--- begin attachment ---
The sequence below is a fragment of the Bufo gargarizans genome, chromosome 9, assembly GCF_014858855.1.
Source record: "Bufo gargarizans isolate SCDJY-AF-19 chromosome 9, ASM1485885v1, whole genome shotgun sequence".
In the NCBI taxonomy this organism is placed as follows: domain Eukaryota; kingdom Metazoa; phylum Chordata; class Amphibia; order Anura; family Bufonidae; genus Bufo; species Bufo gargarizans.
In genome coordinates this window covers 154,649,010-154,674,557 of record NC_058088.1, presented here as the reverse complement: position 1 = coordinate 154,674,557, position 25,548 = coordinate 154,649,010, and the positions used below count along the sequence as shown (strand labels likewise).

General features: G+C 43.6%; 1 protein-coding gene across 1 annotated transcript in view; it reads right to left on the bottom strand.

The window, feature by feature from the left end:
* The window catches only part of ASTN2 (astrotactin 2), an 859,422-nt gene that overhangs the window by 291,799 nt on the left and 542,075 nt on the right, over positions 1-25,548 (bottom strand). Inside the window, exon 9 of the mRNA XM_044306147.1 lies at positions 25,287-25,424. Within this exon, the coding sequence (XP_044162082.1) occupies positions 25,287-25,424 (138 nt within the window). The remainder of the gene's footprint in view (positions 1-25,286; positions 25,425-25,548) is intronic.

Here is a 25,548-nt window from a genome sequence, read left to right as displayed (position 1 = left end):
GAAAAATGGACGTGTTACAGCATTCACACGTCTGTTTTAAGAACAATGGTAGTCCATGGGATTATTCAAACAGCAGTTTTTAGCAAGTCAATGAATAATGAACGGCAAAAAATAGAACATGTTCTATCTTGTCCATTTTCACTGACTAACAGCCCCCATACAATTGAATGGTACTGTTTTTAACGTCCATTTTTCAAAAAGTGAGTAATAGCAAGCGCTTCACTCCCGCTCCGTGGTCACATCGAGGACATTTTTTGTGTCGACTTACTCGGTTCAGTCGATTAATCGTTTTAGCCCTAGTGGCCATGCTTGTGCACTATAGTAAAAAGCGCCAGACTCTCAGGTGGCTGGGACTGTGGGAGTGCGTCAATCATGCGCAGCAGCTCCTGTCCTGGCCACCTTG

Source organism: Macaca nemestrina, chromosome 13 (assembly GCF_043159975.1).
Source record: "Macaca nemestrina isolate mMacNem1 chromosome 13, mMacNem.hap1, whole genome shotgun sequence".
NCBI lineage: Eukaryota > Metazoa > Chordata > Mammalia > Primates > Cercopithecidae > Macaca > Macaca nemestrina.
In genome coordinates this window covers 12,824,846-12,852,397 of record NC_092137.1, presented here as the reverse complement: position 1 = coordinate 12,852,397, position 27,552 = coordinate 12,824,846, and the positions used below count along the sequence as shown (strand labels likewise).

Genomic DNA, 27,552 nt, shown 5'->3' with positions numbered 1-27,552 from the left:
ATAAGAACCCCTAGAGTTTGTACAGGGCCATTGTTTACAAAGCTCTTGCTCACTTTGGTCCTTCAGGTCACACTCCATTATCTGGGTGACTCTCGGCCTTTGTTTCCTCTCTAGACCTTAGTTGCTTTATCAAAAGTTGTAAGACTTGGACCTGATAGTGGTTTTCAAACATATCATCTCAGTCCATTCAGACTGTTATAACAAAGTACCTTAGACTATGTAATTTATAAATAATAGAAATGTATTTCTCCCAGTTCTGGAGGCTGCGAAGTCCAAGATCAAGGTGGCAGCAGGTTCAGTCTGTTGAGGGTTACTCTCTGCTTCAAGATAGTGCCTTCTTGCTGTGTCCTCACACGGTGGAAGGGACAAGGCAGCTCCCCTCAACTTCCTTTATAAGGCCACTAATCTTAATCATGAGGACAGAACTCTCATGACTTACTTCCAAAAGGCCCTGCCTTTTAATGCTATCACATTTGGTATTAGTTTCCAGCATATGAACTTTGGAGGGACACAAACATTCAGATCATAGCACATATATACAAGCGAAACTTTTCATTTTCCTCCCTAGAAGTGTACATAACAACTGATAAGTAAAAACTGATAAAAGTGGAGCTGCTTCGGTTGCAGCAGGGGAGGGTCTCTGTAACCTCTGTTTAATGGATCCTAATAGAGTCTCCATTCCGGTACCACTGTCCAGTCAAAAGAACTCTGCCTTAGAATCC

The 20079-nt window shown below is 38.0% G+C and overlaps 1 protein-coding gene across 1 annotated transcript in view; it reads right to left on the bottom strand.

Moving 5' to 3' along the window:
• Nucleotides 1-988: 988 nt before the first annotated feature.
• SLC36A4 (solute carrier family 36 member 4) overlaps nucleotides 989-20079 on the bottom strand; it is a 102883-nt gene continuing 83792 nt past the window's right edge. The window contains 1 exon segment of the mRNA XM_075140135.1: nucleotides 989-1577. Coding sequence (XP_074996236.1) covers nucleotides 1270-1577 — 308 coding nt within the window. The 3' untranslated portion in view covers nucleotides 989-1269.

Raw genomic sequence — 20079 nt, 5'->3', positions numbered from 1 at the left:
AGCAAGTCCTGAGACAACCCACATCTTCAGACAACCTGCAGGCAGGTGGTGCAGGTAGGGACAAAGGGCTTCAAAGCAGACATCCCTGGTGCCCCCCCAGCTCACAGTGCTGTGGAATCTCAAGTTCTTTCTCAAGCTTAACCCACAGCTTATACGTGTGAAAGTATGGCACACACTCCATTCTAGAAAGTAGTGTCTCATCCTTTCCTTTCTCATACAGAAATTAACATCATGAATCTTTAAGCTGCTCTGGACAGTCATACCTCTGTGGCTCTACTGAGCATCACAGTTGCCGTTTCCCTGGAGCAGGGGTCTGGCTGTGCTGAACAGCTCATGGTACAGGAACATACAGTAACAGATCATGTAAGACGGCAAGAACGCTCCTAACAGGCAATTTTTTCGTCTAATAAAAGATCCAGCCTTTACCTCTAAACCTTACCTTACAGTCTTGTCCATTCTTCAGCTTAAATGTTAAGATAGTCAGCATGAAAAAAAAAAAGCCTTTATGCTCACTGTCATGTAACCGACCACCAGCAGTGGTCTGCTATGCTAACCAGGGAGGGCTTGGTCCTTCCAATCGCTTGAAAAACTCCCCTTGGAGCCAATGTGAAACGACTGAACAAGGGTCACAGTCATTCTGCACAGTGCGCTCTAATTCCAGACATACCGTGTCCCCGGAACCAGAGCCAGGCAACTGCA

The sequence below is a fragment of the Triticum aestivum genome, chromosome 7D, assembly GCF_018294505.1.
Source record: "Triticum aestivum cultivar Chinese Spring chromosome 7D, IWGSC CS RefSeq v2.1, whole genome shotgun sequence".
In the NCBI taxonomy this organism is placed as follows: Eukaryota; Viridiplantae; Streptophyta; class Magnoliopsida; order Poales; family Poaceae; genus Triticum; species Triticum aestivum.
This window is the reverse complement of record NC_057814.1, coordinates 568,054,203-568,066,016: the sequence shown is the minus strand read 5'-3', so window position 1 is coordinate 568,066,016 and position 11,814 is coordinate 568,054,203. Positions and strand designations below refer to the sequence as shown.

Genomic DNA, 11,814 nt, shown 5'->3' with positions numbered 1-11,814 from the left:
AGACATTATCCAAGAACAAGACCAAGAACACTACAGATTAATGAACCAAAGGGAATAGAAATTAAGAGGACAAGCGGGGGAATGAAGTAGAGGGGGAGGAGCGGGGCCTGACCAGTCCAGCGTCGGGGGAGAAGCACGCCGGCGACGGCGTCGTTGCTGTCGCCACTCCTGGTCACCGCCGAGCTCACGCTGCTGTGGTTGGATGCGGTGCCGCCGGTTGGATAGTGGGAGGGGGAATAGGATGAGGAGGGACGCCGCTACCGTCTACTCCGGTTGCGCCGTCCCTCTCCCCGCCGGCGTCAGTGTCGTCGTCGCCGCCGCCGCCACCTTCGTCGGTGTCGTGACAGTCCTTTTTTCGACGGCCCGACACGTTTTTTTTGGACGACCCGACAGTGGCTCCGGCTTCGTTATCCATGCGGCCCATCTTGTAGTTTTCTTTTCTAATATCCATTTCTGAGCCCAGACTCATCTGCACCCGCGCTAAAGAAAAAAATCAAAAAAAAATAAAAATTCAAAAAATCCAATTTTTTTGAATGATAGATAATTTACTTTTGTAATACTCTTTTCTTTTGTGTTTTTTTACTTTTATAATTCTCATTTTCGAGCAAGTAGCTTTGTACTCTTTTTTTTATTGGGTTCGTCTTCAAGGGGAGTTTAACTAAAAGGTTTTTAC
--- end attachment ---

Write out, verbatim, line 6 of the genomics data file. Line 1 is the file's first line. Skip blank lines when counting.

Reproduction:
The window, feature by feature from the left end: